Whilst the Näcken can be classed a bit of an homage; the Tikuna, on the other hand, is certainly more out-there with a unique style. If you check out vintage UG Polerouters and the Longines Legend Diver, you’ll see the inspiration. Chris’s description of “and some other vaguely sci-fi-looking stuff from the 70’s” fits well; whether it’s the red lines, unusual hands, or extravagant hour markers, there’s something about it that takes you back 50 years.

The strength of the Superluminova lume is unreal. I asked Chris Vail how and why it’s so darn good, and he said it’s simple: a good application makes a big difference, and that’s plain to see here. It’s so fast to charge, glows so bright, and lasts all night, despite being a type of lume that sounds many other brands use.

Legibility is therefore excellent: not only due to the bold designs but the lume strength too.

The bracelet

Whilst the build quality of the bracelet is precise, visually I feel I would have preferred the width of the central link to be wider, with thinner outer links. However, that’s my personal preference, and it won’t stop me from wearing the watch. The bracelet is 20mm wide at the lugs, tapering down to 18mm at the clasp which fits well on the wrist.

The finishing of the bracelet is completely brushed, which will hold up valiantly against scratches. The side profile of each link is sort of grain of rice-shaped; which means it’s soft and comfortable on the wrist as it moulds around it.

The fully brushed double-locking diver’s clasp is sturdy and reassuringly secure. The angular top flap features the Nth logo neatly engraved, and 6 micro-adjustment positions ensure you can get a perfect fit.

The movement

The movement powering the Nth Näcken and Tikuna is the prevalent Miyota 9015. It seems to be the go-to movement for non-Swiss brands who want an affordable decent high-beat automatic. There’s little wonder too, as they are consistent, solidly dependable, and boast all the same specs as the ETA or Sellita equivalent.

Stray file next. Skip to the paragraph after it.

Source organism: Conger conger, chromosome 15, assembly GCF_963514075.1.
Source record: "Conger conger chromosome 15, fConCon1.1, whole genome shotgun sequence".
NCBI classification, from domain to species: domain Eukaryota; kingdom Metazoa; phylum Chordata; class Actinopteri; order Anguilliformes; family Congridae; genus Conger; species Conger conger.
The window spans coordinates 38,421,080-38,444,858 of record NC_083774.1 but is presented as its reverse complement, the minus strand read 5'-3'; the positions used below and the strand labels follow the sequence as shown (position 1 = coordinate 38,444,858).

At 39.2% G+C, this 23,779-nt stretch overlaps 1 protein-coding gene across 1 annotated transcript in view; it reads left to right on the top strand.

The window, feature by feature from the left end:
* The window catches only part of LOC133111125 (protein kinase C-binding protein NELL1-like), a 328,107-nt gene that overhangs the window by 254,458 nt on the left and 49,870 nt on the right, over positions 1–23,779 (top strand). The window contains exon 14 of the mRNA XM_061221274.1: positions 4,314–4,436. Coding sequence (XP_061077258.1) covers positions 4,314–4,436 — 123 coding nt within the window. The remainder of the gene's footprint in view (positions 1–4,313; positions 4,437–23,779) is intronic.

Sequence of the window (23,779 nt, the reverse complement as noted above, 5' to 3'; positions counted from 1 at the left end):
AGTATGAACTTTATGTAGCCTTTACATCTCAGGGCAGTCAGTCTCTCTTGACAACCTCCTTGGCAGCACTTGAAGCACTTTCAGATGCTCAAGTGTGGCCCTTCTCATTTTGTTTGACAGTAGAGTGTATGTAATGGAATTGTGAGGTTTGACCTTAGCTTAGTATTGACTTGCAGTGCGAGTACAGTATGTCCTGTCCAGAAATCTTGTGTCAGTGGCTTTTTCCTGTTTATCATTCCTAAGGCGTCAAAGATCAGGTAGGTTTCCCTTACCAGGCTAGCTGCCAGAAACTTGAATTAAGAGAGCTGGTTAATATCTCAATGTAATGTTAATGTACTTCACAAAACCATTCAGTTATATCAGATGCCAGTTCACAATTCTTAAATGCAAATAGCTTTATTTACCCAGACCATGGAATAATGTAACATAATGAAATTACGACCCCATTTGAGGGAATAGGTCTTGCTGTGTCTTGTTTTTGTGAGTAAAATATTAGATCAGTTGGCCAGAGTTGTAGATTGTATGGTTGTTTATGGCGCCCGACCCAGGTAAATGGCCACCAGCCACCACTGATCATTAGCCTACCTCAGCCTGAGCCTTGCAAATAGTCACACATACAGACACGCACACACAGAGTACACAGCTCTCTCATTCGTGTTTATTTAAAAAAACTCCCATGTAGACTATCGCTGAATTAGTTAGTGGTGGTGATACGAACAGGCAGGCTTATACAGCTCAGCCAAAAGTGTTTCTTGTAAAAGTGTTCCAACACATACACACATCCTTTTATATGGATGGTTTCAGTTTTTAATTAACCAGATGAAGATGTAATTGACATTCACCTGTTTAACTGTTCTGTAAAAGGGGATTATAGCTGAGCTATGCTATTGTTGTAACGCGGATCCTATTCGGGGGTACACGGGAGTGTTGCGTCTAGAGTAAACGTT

They’re a bit ugly, but that’s not an issue here due to the closed casebacks.

The specs are as follows: a high beat rate of 28.8k bph (8 ticks a second), 42 hours power reserve, 24 jewels, hacking seconds, as well as hand and automatic winding capabilities.

Final comments

In the outset, I eluded to the quality of the Nth subs cases. Whilst some may shrug it off, the quality of the case, bezel, and crown are genuinely class-leading. Beautiful construction and finishing to rival watches costing much more, as well as insane lume which is also some of the best I’ve seen on a microbrand make the Nth Näcken & Tikuna the real-deal: a serious diver that’s built to last. This is exemplified when you consider the impressive 2-year warranty and 6+6 guarantee (6 weeks to return watches for a full refund, net of shipping costs; and guarantees the movement for 6 years from the watch’s date of production).

The Näcken is the safer choice, whilst the Tikuna is a more unmistakable design. Either way, you’re sure to get a superb watch that will last.